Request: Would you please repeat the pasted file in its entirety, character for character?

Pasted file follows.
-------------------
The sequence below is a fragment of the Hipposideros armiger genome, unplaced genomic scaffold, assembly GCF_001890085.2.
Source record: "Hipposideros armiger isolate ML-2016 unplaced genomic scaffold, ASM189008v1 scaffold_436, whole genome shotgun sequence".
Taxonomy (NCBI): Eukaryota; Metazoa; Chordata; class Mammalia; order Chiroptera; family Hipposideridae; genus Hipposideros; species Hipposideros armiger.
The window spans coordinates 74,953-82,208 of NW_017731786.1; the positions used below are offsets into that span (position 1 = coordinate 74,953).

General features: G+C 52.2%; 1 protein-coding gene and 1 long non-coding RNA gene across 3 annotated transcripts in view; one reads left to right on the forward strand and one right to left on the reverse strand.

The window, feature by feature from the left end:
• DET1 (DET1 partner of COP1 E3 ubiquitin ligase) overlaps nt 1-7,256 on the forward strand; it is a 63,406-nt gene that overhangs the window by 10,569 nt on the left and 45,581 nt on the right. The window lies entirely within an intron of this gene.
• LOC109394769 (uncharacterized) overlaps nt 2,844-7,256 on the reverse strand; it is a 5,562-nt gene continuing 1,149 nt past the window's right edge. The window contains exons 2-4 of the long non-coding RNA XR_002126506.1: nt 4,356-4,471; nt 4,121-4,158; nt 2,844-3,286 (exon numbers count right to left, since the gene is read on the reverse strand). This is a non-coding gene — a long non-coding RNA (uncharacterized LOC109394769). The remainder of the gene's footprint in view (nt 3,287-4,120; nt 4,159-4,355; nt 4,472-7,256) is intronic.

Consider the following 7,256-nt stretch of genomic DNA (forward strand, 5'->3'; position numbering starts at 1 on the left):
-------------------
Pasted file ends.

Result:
The sequence below is a fragment of the Hipposideros armiger genome, unplaced genomic scaffold, assembly GCF_001890085.2.
Source record: "Hipposideros armiger isolate ML-2016 unplaced genomic scaffold, ASM189008v1 scaffold_436, whole genome shotgun sequence".
Taxonomy (NCBI): Eukaryota; Metazoa; Chordata; class Mammalia; order Chiroptera; family Hipposideridae; genus Hipposideros; species Hipposideros armiger.
The window spans coordinates 74,953-82,208 of NW_017731786.1; the positions used below are offsets into that span (position 1 = coordinate 74,953).

General features: G+C 52.2%; 1 protein-coding gene and 1 long non-coding RNA gene across 3 annotated transcripts in view; one reads left to right on the forward strand and one right to left on the reverse strand.

The window, feature by feature from the left end:
• DET1 (DET1 partner of COP1 E3 ubiquitin ligase) overlaps nt 1-7,256 on the forward strand; it is a 63,406-nt gene that overhangs the window by 10,569 nt on the left and 45,581 nt on the right. The window lies entirely within an intron of this gene.
• LOC109394769 (uncharacterized) overlaps nt 2,844-7,256 on the reverse strand; it is a 5,562-nt gene continuing 1,149 nt past the window's right edge. The window contains exons 2-4 of the long non-coding RNA XR_002126506.1: nt 4,356-4,471; nt 4,121-4,158; nt 2,844-3,286 (exon numbers count right to left, since the gene is read on the reverse strand). This is a non-coding gene — a long non-coding RNA (uncharacterized LOC109394769). The remainder of the gene's footprint in view (nt 3,287-4,120; nt 4,159-4,355; nt 4,472-7,256) is intronic.

Consider the following 7,256-nt stretch of genomic DNA (forward strand, 5'->3'; position numbering starts at 1 on the left):